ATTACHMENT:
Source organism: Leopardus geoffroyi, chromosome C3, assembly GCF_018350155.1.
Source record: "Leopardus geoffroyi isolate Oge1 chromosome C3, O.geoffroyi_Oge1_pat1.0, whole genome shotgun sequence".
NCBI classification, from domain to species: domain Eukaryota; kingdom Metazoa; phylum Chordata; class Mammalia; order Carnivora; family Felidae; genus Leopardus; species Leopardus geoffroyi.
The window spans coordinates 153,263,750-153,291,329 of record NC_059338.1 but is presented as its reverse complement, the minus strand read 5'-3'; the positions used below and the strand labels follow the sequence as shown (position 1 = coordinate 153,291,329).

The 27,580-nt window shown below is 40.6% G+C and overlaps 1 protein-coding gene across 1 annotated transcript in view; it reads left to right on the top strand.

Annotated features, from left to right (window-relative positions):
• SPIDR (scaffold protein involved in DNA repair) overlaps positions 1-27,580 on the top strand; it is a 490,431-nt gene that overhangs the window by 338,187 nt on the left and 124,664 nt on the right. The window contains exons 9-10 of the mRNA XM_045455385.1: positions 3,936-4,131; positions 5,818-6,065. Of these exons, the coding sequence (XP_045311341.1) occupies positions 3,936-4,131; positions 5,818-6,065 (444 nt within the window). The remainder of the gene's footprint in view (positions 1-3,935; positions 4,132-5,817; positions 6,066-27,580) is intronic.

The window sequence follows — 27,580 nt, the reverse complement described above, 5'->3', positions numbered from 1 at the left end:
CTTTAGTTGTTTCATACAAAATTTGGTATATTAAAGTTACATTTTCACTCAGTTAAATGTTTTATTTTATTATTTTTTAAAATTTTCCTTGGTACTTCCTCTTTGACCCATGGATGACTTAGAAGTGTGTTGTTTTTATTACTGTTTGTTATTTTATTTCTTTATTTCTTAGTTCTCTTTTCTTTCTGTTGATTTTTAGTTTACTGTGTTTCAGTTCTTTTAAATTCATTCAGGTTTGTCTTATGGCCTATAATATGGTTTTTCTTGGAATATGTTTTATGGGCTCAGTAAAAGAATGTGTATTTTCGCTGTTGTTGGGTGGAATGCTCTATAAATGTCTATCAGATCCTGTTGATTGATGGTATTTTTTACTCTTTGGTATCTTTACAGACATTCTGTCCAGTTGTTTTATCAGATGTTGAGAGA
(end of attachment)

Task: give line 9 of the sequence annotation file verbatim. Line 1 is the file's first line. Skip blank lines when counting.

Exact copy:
CTTTAGTTGTTTCATACAAAATTTGGTATATTAAAGTTACATTTTCACTCAGTTAAATGTTTTATTTTATTATTTTTTAAAATTTTCCTTGGTACTTCCTCTTTGACCCATGGATGACTTAGAAGTGTGTTGTTTTTATTACTGTTTGTTATTTTATTTCTTTATTTCTTAGTTCTCTTTTCTTTCTGTTGATTTTTAGTTTACTGTGTTTCAGTTCTTTTAAATTCATTCAGGTTTGTCTTATGGCCTATAATATGGTTTTTCTTGGAATATGTTTTATGGGCTCAGTAAAAGAATGTGTATTTTCGCTGTTGTTGGGTGGAATGCTCTATAAATGTCTATCAGATCCTGTTGATTGATGGTATTTTTTACTCTTTGGTATCTTTACAGACATTCTGTCCAGTTGTTTTATCAGATGTTGAGAGA